Article |

Gastroenteritis in Infancy

R. J. DERHAM, M.B., Ch.B., D.C.H., D.P.H.; M. M. ROGERSON, M.B., B.S., D.C.H.
AMA Am J Dis Child. 1957;93(2):113-121. doi:10.1001/archpedi.1957.02060040115003.
Text Size: A A A
Published online

This paper is concerned with a well-recognized disorder of infancy and childhood—especially infancy—and commonly called "gastroenteritis of infants." It is characterised chiefly by vomiting and diarrhea; fever is common, and there is a marked tendency to rapid dehydration and to dangerous alterations in the constituents of the blood. It also has epidemic qualities.

Its cause is believed to be an enteral infection (various strains of Escherichia coli, Shigella, Salmonella, etc.), though bacteriological examination of the feces may be negative. We have included a number of these "suspected" infections. We have not included in our series examples of vomiting and diarrhea due to feeding problems and parenteral infection.

All who have worked for any length of time in children's hospitals will have little doubt that gastroenteritis, in the sense that we are using the term, is, indeed, highly infectious and that it is a potentially dangerous disease. For many years


Sign In to Access Full Content

Don't have Access?

Register and get free email Table of Contents alerts, saved searches, PowerPoint downloads, CME quizzes, and more

Subscribe for full-text access to content from 1998 forward and a host of useful features

Activate your current subscription (AMA members and current subscribers)

Purchase Online Access to this article for 24 hours

First Page Preview

View Large
First page PDF preview





Meets CME requirements for:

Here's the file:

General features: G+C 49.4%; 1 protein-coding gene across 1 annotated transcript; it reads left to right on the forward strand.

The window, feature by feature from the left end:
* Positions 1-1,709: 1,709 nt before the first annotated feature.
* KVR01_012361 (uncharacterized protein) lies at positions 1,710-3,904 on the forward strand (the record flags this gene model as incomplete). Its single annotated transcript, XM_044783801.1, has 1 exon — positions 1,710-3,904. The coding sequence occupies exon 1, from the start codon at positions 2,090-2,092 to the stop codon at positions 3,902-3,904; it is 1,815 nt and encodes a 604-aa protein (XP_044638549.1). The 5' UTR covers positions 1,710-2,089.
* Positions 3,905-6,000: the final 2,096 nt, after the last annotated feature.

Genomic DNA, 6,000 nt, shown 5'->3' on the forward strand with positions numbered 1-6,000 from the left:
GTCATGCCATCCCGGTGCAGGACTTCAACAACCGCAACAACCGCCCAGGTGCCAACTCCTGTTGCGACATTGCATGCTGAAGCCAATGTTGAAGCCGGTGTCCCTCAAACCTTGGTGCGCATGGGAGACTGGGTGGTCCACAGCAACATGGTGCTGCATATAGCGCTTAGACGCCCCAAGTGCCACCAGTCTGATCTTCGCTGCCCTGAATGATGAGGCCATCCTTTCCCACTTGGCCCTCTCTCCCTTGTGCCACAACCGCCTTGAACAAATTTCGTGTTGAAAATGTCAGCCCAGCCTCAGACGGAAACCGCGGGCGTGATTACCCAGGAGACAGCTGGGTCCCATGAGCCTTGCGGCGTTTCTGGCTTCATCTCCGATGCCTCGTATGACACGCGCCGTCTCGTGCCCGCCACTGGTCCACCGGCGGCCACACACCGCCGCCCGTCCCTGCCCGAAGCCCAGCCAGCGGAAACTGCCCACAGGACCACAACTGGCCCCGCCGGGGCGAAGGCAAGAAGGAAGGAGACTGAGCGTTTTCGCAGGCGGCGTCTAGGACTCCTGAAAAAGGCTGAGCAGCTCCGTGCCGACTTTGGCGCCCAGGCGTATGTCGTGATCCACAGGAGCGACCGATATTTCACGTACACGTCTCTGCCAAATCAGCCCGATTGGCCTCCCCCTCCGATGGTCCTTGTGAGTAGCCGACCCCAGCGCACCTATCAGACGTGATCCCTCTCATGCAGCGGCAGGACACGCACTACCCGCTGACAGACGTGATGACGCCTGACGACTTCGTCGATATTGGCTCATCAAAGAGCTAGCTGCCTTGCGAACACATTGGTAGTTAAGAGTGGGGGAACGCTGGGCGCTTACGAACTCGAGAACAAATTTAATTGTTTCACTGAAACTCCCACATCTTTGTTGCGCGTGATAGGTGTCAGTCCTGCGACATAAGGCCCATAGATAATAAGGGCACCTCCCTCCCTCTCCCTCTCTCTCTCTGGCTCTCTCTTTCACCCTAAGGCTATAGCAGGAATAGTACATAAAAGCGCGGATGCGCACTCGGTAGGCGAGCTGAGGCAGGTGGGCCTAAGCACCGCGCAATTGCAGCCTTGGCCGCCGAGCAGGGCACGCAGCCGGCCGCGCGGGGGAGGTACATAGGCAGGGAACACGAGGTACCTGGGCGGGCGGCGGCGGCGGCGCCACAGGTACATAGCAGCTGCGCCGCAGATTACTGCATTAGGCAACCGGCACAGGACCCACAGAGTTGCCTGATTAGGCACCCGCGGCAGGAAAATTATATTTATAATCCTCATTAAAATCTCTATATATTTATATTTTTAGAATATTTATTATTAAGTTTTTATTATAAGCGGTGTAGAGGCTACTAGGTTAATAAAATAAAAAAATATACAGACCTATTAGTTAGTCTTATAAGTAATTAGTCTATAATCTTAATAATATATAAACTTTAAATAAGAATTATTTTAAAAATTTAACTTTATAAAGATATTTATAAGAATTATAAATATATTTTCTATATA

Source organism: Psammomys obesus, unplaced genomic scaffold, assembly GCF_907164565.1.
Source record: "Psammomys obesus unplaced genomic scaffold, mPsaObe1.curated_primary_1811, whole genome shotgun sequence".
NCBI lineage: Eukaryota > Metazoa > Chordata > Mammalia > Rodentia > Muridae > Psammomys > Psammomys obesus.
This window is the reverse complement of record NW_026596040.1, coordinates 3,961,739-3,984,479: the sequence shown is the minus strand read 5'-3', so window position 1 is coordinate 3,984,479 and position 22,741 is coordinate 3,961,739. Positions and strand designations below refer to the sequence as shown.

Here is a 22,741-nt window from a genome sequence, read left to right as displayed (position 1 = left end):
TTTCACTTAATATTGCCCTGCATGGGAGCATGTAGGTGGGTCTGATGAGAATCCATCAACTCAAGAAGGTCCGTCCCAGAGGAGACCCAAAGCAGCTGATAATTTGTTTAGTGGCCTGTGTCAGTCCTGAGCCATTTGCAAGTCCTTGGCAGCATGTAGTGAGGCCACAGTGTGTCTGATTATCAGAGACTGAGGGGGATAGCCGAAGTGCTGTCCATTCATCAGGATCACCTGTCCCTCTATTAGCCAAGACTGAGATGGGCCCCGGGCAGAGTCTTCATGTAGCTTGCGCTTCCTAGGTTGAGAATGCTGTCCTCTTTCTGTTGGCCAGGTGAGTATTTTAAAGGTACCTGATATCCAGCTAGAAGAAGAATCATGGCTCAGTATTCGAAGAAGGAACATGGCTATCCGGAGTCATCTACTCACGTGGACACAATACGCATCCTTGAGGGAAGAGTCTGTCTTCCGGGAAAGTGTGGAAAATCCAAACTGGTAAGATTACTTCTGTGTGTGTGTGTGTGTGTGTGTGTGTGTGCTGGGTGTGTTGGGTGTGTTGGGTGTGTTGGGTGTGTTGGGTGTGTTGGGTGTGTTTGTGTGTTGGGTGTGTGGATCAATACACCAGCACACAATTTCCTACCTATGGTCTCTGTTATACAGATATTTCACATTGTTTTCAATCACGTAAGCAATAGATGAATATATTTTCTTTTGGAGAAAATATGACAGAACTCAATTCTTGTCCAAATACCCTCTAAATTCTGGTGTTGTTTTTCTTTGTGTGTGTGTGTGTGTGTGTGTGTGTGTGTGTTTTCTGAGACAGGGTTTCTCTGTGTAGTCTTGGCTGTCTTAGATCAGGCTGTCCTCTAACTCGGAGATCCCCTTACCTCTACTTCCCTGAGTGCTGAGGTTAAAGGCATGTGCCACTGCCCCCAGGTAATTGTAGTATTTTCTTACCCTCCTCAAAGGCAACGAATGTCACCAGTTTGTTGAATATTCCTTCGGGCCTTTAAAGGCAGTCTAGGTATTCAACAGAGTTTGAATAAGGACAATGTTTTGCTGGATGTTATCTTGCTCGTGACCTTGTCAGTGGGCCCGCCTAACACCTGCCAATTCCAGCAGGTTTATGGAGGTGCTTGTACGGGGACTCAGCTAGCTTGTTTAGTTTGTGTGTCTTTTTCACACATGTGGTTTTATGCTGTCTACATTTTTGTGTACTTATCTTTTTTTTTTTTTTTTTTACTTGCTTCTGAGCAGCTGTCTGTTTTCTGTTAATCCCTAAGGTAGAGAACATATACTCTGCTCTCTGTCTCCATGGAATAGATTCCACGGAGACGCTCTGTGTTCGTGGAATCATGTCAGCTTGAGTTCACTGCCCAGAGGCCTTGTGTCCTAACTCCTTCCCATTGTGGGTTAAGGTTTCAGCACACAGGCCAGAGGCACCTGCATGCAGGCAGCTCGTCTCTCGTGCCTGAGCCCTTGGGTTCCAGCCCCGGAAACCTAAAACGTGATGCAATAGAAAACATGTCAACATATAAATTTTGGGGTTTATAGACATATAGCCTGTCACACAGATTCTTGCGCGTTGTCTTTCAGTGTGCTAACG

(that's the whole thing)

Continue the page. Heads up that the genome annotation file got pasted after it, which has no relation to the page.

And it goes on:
Browse CME for all U.S. States
Accreditation Information
The American Medical Association is accredited by the Accreditation Council for Continuing Medical Education to provide continuing medical education for physicians. The AMA designates this journal-based CME activity for a maximum of 1 AMA PRA Category 1 CreditTM per course. Physicians should claim only the credit commensurate with the extent of their participation in the activity. Physicians who complete the CME course and score at least 80% correct on the quiz are eligible for AMA PRA Category 1 CreditTM.
Note: You must get at least of the answers correct to pass this quiz.
You have not filled in all the answers to complete this quiz
The following questions were not answered:
Sorry, you have unsuccessfully completed this CME quiz with a score of
The following questions were not answered correctly:
Commitment to Change (optional):
Indicate what change(s) you will implement in your practice, if any, based on this CME course.
Your quiz results:
The filled radio buttons indicate your responses. The preferred responses are highlighted
For CME Course: A Proposed Model for Initial Assessment and Management of Acute Heart Failure Syndromes
Indicate what changes(s) you will implement in your practice, if any, based on this CME course.
Citing articles are presented as examples only. In non-demo SCM6 implementation, integration with CrossRef’s "Cited By" API will populate this tab (http://www.crossref.org/citedby.html).
Submit a Comment


Some tools below are only available to our subscribers or users with an online account.

Sign In to Access Full Content

Related Content

Customize your page view by dragging & repositioning the boxes below.